"No man can serve two masters."Matt. 6:24 .
A MAN may endeavor to serve two masters, or more, but no one can be a satisfactory servant to more than one master. No two interests are so completely one that the service of either would not more or less detract from the service of the other. The Lord explained this matter in His Sermon on the Mount. He tells us that one of the masters to whom He refers in our text is God, the Heavenly Father, and the other is Mammonselfishness and sin, together with all that is connected with unrighteousnesseverything contrary to God and His righteousness.
As a matter of fact, we are born in slavery to Sin. The Scriptures inform us that we were sold into this slavery by the disobedience of our first parents. Sin, therefore, has a hold upon the entire world of mankind. They are all slaves. It is impossible for them to deliver themselves from the thraldom of this slavery; for it is everywherethe world around.
Some are loyal to the interests of evil; but the great majority are at heart disloyal to Mammon, realizing that in serving self they are opposing God. But at the same time, those who serve Mammon, selfishness, get the best in the political sphere, the best in the ecclesiastical sphere, the best in the social sphere, and the best in the financial sphere. Selfishness succeeds at the present time. All human arrangements are along the lines of selfishness. Whoever, then, works along these lines serves himself better than if he were not selfish. Otherwise he would have his fellow-creatures in opposition to him, misunderstanding him, etc.
But Jesus inaugurated a new order of things. He declared that God is ready to receive back to Himself those who forsake sin and believe on Him. He tells them that He will redeem them; and that as many as will [R5344 : page 333] accept His gracious arrangement will be set free. "If the Son shall make you free, ye shall be free indeed."
Most people have selfishness so ingrained in their own natures and so mixed up in all with which they have to do, socially and otherwise, that to the majority of those who heard our Lord the Message seemed foolish. It was foolishness to them that our Lord should lose His life, that He should waste His life, and accomplish nothing. Consequently they thought it a waste of energy for any to become His companions, and they continued to serve Mammon, not knowing that they were serving the Devil.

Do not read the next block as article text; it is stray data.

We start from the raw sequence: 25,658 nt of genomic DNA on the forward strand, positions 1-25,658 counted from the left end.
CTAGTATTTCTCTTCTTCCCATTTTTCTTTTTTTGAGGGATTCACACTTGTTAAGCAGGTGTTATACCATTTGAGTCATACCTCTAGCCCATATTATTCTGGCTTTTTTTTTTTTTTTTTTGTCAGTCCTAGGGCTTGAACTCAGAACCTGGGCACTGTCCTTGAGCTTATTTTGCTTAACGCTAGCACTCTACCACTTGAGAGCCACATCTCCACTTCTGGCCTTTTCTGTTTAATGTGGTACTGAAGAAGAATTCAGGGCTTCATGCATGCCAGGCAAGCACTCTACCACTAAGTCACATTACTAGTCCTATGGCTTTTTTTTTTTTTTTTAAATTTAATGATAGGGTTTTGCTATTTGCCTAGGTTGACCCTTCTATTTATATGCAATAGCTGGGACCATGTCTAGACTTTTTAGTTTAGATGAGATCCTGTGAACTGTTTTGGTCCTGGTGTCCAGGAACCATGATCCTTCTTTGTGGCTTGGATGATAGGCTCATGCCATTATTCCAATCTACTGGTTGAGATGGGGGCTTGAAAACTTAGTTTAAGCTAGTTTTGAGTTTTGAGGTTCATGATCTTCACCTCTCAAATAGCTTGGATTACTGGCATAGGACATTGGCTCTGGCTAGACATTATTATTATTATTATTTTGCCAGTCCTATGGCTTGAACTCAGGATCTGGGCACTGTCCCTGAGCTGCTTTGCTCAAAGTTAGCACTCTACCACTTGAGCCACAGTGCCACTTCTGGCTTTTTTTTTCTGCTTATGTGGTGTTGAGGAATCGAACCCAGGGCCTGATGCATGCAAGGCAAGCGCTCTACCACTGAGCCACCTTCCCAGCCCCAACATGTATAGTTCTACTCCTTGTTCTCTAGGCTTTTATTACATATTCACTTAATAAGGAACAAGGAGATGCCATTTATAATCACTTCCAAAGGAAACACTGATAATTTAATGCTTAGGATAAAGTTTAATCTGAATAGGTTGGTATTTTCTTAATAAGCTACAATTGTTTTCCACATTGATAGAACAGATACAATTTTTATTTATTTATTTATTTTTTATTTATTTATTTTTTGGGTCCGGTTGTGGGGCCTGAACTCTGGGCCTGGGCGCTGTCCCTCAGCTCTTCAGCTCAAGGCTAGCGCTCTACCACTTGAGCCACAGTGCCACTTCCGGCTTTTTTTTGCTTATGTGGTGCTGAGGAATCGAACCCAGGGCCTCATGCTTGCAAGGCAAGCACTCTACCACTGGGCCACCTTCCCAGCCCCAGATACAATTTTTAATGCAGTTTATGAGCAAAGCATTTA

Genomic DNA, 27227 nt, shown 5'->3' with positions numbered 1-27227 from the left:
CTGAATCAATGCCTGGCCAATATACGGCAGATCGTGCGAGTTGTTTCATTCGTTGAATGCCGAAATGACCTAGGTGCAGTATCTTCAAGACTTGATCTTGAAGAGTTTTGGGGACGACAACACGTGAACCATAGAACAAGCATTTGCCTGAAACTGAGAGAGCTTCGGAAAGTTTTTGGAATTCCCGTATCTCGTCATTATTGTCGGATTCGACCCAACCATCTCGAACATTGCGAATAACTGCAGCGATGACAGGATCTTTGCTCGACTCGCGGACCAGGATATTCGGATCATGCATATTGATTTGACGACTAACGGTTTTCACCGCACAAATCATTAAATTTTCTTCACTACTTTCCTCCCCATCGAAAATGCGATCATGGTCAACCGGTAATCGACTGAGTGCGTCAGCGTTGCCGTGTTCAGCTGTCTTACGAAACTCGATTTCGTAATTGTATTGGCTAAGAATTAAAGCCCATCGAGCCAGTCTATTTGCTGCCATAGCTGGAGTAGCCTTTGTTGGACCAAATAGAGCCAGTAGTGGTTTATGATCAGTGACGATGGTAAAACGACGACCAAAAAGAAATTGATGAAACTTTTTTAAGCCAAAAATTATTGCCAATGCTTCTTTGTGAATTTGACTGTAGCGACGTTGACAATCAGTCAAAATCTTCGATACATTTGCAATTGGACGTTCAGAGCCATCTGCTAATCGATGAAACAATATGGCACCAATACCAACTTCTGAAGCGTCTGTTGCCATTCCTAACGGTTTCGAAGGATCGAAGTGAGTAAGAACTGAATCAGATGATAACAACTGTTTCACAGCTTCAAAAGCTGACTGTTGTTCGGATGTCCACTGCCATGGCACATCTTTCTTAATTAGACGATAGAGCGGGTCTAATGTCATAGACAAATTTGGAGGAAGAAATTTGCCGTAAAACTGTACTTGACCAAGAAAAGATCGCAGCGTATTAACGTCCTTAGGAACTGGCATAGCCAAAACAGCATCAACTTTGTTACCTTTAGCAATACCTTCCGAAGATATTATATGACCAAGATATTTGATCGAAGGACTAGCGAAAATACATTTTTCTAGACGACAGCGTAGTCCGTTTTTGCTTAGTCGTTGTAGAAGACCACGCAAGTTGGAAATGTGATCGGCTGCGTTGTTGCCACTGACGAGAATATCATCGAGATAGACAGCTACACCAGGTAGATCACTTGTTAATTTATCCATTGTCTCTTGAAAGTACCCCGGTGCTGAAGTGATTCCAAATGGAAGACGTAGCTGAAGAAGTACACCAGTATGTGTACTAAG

The Mammon principle, the selfish principle, is of Satan. But he carefully hides his cloven foot, and makes himself to appear as an angel of light. When he is inviting people to take his way, the way of selfishness, he is at the same time misrepresenting God. And all those who take our Lord's way are held up to ridicule; for the Prince of this world has much power. Those who serve him cannot see that any other way would be reasonable or proper. Hence the difference between the children of light and the children of darkness.
Satan sets himself up as an angel of light; but his servants cannot see this, and thus he has them continually at a disadvantage. He says, "You need not serve Mammon; but be moderate in your course. Serve the present things. Do a little on this side and a little on that." And they say, "We will really in our hearts serve God; but outwardly we must serve Mammon. Otherwise we shall have trouble in continuing to be worldly-wiseif the world sees that we are serving God." Many have attempted this double course. This principle has been manifested all through the Gospel Age. If there had been no cause for Jesus to use these words, we may be sure He would not have used them. Jesus is here telling us that we cannot be faithful and acceptable servants to the world if we would be loyal to God; and we cannot be satisfactory to God if we give our hearts to Mammon.
The majority of Christian people are in this attitude today. They try to serve God; and yet they try to be worldly-wise, and to shape their conduct and their affairs of the present life in harmony with the present order of Mammon. The Lord would have them know that it is impossible to serve God and Mammon. He has promised to pay wages to those who serve Him. They must know that there can be no middle course, so far as God is concerned. Mammon might be willing to give a partial reward for partial service. But so far as Jesus is concerned, our service must be undivided.
Whomsoever the Son makes free will be free indeed. In the world they will have tribulation. But they will have the peace which passes all understanding. Others cannot appreciate their blessings, their real condition. If any one should try to serve two masters, his heart would go [R5345 : page 333] out to the one or to the other; for he would more and more detest his condition. If he were liberated by the Son, and fully enlisted in His service, he would come more and more into sympathy with the Divine arrangement, with the Justice, Wisdom and Love exercised by the Heavenly Father in His gracious Plan; and the appreciation of this would more and more fill him, so that he would have no time for worldly things.